this excellent article so far lacks its diagrams & maps, but i hope they will surface soon

Is Pindostan readying itself to re-invade and occupy Iraq?
Robert Inlakesh, Press TV, Mar 30 2020

Robert Inlakesh is a journalist, writer and political analyst, who has lived in and reported from the occupied Palestinian West Bank. He has written for publications such as Mint Press, Mondoweiss, MEMO, and various other outlets. He specializes in analysis of the Middle East, in particular Palestine-Israel. He also works for Press TV as a European correspondent.

Pindo soldiers stand guard during the handover of Qayyarah Airfield West to
Iraqi Security Forces, in the south of Mosul, Mar 26 2020. (Photo: Reuters)

Following the retreat of Pindostan forces situated across Iraq, down to a few key bases around Baghdad that now come under regular rocket attack by local anti-occupation resistance groups, in the wake of the great escalation of resistance in Jan 2020, Pindo strategic planners are confronted with only two choices: either leave Iraq, or launch a full-scale shock offensive in the country’s west, and subsequent occupation of the area, to regain the strategic initiative. Pindostan finds itself in this position for the first time since the North Korean army invasion of South Korea in 1950, an event which nearly threw the Pindo troops at Pusan into the sea, and forced them to fight a protracted defense. The Pindo units were only relieved after a high-risk amphibious operation led by General Douglas MacArthur, which saw Pindo and vassal forces reinvade the Korean peninsula at Inchon, near the 38th Parallel, in a move that decisively cut into the western flank of the North Korean army’s line of advance. With their main supply lines severed, North Korean formations were forced into a northwards rout that saw them driven all the way to the Chinese border. Although a Chinese intervention in late 1950 drove the Pindo and vassal UN forces south again, this was retreat from which they quickly rebounded towards the center of the country, and never again did they lose the strategic initiative as they had done earlier in the year. For a military force whose historical doctrine has been to always remain on the offensive, Pindostan’s current position in Iraq is terribly awkward and uncharacteristic of the posture of total superiority they generally find themselves occupying. This predicament is clearly depicted on the ground in Iraq, as shown in the first map, labelled ‘Current Situation,’ which shows the de facto zones of control across Syria and Iraq: Pindo forces (blue) and Iraqi PMU forces (green), as well as the Kurdistan Regional Government (yellow).

(Map #1)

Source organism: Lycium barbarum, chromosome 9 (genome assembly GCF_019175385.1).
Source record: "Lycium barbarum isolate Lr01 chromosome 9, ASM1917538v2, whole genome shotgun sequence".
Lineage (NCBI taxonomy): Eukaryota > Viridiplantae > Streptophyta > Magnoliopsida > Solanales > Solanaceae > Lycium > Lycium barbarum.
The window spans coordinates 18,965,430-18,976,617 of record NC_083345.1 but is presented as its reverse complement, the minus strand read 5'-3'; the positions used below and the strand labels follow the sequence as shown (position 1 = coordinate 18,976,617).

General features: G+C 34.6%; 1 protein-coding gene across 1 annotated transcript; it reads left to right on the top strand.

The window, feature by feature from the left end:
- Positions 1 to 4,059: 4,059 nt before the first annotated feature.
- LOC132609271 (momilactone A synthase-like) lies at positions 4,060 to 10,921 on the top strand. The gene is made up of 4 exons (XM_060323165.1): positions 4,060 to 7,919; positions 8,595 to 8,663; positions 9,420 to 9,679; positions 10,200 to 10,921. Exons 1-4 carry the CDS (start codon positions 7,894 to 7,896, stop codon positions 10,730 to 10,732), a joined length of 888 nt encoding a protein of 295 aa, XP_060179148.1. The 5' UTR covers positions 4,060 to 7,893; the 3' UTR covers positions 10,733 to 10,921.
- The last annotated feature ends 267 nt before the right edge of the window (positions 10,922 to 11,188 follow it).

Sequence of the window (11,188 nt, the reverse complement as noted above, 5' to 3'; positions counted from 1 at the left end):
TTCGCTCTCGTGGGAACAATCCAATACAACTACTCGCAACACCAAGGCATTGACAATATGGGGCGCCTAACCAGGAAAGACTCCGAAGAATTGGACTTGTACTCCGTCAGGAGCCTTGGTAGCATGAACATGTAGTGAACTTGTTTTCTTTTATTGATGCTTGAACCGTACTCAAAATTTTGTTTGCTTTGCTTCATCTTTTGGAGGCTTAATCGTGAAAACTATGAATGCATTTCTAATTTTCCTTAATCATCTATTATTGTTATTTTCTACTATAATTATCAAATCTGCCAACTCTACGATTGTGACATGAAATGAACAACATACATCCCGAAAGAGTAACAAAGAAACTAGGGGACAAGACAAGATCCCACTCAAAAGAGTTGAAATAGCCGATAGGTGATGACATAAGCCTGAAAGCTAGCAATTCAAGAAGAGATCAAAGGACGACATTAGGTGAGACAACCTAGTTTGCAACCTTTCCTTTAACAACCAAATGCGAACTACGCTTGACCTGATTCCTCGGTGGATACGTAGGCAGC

At the present time, Iran maintains a strategic supply line that runs uninterrupted through Iraq’s PMU-dominated south, past the Syrian-Iraqi desert borderlands, up to Deir ez-Zor city (held by the Syrian Army) and across the central horizontal depth of Syria all the way to Damascus. This line was established to help resistance forces fight Takfiri terrorists such as Daesh, and other threats, across Iraq and Syria. Pindo forces monitor this supply line at a number of points across central Iraq and eastern Syria, but they are in no position to directly suppress (attack) this vital Iranian line of communication. Israel does on occasion conduct air attacks against convoys and positions along this supply line, which they never officially admit to, but the vast majority of traffic of fighters and materiel always gets through. Furthermore, there are around 9,000 Pindo troops in the country,) currently dispersed between seven bases, and only a third of them belonging to operations-capable units, the rest being advisors and intel/comms/services personnel that can neither defend or attack. Five of the seven Pindo base areas have to be resupplied by air, an expensive method. Only the Al-Tanf and Ayn al-Asad garrisons can currently be supplied overland, via Jordan. The reality of the matter is that if Pindostan wants to cut this line of communication, it has to physically take over the Iraqi-Syrian borderlands and place Pindo troops within the wedge. There is simply no other way it can be done. The prospect of fully re-occupying Iraq and waging an anti-insurgency against a large potential of its 40 million-sized population is simply not an option. It would require a force of Pindo army troops and marines numbering in the hundreds of thousands. However, an opportunity does exist for a large but less expensive operation, to secure the most relevant part of Iraq as far as Pindo-Israeli strategic thinking is concerned: the western borderlands region. It comes with a range of benefits, including locking down a sparsely-populated region ruled by local tribal (Sunni) leaderships that are pro-separatist. In fact, since Dec 2019, Western MSM have leaked reports that the Trump administration is considering a Biden-created plan dating back to 2007, to arm the Anbar (Sunni) tribes of western Iraq and create a Sunni Arab autonomous region, which should come as no surprise at this point. The problem remains, that air power, proxies and intelligence are simply not enough by themselves. There has to be a large Pindo force that physically seizes control of the area and then maintains an active presence. The second picture of this report and image shown below, titled ‘Pindo Offensive, Phase I,’ is the first stage of a highly plausible invasion model that Pindostan is most likely considering. It involves a shock attack with a large division-sized airborne motorized Pindo force, of 20,000 troops at the very least, excluding contractors, likely launched out of peninsular Arabia (the launch pad for the previous two Gulf wars). The triangle symbol represents an active zone of operations, which in the history of Pindo operations generally appears to be anchored along a three or four-point sector, whilst the circular shaded icon represents an overall zone of influence. Try not to take the defined parameters too literally; they are only there to give a ballpark idea.